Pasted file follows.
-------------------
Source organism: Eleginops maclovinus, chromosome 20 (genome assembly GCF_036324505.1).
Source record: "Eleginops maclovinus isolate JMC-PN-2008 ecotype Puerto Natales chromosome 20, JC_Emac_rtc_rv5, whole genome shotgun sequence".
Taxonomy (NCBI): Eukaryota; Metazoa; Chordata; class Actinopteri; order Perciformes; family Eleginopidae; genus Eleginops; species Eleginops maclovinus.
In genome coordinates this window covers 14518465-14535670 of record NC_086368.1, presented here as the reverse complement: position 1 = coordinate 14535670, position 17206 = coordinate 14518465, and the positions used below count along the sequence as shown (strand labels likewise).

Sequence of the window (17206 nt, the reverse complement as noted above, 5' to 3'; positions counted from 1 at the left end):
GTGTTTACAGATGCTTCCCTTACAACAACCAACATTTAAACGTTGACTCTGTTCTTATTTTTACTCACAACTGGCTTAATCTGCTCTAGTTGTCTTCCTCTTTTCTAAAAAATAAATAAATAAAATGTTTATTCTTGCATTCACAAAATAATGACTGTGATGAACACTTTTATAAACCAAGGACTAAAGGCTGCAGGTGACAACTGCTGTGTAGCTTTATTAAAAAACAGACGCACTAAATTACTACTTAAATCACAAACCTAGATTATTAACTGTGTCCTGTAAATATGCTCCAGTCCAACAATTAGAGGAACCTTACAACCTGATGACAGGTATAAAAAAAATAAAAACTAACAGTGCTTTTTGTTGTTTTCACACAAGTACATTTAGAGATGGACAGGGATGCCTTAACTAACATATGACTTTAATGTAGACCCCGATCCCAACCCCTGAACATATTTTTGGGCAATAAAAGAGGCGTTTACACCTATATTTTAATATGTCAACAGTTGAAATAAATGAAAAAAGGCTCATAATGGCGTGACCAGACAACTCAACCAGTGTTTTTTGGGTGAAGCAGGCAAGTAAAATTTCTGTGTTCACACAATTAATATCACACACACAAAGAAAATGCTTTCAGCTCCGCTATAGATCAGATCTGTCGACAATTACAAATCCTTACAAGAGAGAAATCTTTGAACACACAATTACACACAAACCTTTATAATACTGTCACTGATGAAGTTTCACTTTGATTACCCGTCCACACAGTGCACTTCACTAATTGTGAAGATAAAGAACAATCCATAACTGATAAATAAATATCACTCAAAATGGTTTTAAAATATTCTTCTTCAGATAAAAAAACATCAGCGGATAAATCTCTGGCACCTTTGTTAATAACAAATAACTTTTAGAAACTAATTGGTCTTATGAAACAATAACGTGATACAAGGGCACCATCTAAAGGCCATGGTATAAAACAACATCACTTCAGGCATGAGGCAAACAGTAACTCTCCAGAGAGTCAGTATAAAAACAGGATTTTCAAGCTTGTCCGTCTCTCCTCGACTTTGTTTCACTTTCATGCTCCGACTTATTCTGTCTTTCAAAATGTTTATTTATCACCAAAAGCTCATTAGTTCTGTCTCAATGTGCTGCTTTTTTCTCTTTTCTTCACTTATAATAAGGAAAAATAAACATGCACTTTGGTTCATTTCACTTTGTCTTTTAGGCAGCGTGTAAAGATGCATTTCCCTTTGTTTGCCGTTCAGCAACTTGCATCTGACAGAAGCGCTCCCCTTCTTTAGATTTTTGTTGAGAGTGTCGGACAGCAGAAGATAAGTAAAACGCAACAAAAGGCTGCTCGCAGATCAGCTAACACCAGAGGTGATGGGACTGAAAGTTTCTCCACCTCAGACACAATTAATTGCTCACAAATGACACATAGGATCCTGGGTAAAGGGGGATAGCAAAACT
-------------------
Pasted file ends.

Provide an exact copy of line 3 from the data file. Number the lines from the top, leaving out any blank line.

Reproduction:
Taxonomy (NCBI): Eukaryota; Metazoa; Chordata; class Actinopteri; order Perciformes; family Eleginopidae; genus Eleginops; species Eleginops maclovinus.